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I'm a radiologist and writing helps me make sense of the world.

"My method is to take the utmost trouble to find the right thing to say, and then to say it with the utmost levity" -George Bernard Shaw

Wednesday 5 May 2010

Incompetence, Feedback and the Kruger-Dunning Effect

August 2010 will see an interesting turn of events. Not only do the 180-odd newbie radiology registrars recruited by national selection start their training but also workplace-based assessment begins in radiology.

Whilst I heard nothing but praise for the former, I’ve heard plenty of grumbling about the latter. Trainees are embittered from previous experience of it as a Foundation Doctor. Trainers are wary of extra workload and all the acronyms. I’m supportive of these concerns but the underlying educational message seems to be lost in all this negativity. Namely, that workplace-based assessment is best seen as a way of giving better feedback.

Recently, a registrar listening at my knee (we can’t afford chairs in my hospital) asked me for feedback. I explained that I didn’t have my electric guitar with me; the registrar fish-mouthed and the joke made an attractive centre-parting as it sailed over their head.

Most trainees appreciate feedback; a recurring criticism is they don’t get enough. I heard of a consultant who stopped giving feedback as they were tired of making their trainees cry. Apparently, to appear balanced and fair as a trainer we need to give 5 positive to 1 negative bit of feedback. So, being Dr Nice Guy is about right.

The type of trainee that really interests me is the particularly thick-skinned individual who is seemingly impervious to feedback. They listen but don’t seem to hear. I’m not talking about the common-or-garden pig-headedness typically seen in ex-surgeons. The (thankfully) rare individuals that I am fascinated by also have an indefensibly high opinion of their own abilities but are often shockingly incompetent.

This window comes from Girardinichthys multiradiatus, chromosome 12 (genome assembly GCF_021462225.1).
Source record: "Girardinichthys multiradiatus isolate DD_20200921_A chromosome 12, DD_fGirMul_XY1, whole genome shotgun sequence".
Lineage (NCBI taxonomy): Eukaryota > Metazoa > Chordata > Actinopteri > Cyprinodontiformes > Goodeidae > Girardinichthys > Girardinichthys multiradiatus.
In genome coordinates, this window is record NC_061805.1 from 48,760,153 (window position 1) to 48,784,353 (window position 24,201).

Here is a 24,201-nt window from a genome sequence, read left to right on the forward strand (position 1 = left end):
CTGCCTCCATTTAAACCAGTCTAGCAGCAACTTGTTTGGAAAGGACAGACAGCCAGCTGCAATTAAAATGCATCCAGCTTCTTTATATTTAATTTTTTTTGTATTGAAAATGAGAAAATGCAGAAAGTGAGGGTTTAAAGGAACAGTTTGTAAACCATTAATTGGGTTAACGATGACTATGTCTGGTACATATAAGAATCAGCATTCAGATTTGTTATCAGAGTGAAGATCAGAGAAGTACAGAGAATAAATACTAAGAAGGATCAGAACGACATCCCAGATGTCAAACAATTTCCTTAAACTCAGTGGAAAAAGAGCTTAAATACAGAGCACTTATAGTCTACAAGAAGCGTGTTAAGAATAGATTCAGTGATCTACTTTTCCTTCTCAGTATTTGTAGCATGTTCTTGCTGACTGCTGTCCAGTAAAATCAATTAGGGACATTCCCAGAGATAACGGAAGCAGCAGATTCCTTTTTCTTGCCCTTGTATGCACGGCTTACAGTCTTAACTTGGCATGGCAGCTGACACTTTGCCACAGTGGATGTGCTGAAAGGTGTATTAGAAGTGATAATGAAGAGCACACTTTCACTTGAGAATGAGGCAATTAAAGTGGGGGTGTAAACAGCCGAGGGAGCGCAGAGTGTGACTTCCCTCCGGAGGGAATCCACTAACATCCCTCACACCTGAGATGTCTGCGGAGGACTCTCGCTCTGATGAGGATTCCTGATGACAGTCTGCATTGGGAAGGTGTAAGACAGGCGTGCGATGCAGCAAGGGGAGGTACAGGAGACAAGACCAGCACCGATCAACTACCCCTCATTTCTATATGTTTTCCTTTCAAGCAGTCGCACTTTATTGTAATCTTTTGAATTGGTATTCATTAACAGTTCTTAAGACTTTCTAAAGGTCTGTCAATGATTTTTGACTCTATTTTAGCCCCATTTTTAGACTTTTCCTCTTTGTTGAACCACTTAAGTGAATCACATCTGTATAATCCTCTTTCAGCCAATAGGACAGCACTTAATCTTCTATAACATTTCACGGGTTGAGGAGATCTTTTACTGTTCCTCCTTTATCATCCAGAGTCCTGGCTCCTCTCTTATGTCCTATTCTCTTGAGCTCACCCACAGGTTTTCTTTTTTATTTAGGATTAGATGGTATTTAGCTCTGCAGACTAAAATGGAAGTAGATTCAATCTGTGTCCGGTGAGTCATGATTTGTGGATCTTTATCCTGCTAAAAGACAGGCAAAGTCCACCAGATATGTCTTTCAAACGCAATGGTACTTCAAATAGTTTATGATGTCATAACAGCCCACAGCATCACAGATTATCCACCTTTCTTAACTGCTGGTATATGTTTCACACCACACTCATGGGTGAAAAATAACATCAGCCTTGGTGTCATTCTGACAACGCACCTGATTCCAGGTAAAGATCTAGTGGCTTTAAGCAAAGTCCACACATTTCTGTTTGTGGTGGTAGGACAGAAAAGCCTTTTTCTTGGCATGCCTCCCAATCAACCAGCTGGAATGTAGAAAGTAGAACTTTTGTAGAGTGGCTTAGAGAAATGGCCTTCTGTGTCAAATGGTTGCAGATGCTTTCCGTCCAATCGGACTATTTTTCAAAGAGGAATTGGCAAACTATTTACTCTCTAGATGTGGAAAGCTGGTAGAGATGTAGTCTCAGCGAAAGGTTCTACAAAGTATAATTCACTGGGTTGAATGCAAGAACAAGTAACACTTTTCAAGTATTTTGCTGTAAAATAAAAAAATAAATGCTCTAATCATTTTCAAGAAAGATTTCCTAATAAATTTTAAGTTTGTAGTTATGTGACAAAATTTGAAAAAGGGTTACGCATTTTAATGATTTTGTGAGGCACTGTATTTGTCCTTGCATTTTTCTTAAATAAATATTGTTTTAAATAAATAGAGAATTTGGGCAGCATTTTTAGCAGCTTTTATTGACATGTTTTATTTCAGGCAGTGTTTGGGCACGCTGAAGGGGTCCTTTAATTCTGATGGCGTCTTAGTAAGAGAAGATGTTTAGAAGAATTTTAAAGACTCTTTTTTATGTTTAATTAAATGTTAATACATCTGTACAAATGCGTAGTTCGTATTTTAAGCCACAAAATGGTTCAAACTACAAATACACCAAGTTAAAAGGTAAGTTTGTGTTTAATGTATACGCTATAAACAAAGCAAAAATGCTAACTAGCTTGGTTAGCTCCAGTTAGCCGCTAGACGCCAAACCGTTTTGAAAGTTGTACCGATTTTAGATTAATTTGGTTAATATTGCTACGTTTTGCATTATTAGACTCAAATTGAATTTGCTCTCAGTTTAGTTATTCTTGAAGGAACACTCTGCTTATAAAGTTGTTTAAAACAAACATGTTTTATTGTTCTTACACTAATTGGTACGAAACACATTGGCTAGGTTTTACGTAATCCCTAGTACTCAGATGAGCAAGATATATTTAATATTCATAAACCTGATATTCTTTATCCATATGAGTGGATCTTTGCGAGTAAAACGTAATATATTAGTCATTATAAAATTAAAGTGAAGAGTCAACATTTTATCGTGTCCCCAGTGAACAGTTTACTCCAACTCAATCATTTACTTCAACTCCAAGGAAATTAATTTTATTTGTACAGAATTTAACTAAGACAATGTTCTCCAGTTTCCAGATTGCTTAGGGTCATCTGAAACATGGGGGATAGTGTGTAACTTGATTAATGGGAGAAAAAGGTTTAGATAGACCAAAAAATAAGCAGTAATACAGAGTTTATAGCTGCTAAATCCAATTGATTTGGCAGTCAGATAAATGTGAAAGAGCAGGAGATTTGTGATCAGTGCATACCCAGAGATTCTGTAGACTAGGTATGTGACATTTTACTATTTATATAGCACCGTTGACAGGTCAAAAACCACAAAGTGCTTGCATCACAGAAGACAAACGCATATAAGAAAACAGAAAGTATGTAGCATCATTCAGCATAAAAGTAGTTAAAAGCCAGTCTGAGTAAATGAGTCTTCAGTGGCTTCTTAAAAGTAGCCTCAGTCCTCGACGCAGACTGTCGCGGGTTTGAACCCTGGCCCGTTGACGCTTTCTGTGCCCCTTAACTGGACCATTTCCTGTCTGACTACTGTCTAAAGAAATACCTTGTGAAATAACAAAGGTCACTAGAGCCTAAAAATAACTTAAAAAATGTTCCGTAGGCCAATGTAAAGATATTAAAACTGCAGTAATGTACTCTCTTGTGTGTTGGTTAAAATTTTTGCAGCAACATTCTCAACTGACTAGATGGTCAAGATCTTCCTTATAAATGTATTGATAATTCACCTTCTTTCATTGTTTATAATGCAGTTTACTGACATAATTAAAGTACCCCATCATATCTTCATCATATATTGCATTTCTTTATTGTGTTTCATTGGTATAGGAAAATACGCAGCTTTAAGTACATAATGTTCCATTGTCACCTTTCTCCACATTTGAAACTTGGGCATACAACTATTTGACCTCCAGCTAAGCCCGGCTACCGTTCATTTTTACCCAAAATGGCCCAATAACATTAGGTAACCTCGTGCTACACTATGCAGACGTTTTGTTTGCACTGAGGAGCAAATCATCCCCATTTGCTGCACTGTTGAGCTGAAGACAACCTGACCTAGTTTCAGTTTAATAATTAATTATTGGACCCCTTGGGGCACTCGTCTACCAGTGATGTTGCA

Perhaps you can think of a similar individual you have trained or trained with. They are a real worry mainly as you don’t know where to start. Well, I’d been musing about this for some time when I had an epiphanic moment. Earlier this year I read of the ‘Kruger-Dunning’ effect and it all slotted into place.

US psychologists Justin Kruger and David Dunning performed an elegant series of experiments in the late 1990s to study human incompetence [1]. Using a diverse set of tasks they showed that incompetence is worse than it appears to be. It forms an unholy trinity of cluelessness: the incompetent not only overestimate their own level of skill but also fail to recognise genuine skill in others and, even after feedback, fail to recognise the extremity of their inadequacy.

Furthermore, they found that the most competent underrated their abilities. This group were aware of their abilities but they overestimated the abilities of others. Subsequent studies have confirmed this affects many real world settings, medical trainees being no exception.2

On digging a little deeper, it appears that Kruger and Dunning (who, incidentally, won an IgNobel award for this research in 2000) have merely crystallised and quantified the wisdom of our forebears, both recent and ancient.

For example, Confucius observed, ‘Real knowledge is to know the extent of one’s ignorance.’ Jeremy Taylor, a 17th century English priest, wrote, ‘It is impossible to make people understand their ignorance; for it requires knowledge to perceive it and therefore he that can perceive it hath it not.’ In 1871, Charles Darwin observed that, ‘Ignorance more frequently begets confidence than does knowledge.’ And then there’s the British philosopher Bertrand Russell (who, ironically, never suffered much from self-doubt) who said, ‘The trouble with the world is that the stupid are cocksure and the intelligent are full of doubt.’

So, can people ever form accurate self-impressions? Probably not, it seems. Can we become aware of our intellectual and social deficiencies without outside intervention? Possibly. The Ancient Greek aphorism of ‘Know thyself’ is a bit harder than it seems.

There is one consolation to this rather nihilistic tale. Kruger & Dunning found that if you trained those who were found to be incompetent, they began to develop insight into previous performance. So perhaps there is a positive take home message. If you come across an over-confident but duff trainee with a skin as thick as hide, don’t give up on them. Protect them from themselves, train them and they will get it eventually.


1) Kruger J & Dunning D (1999). Journal of Personality & Social Psychology. 77, 1121.
2) Hodges et al (2001). Academic Medicine. 76, S87.

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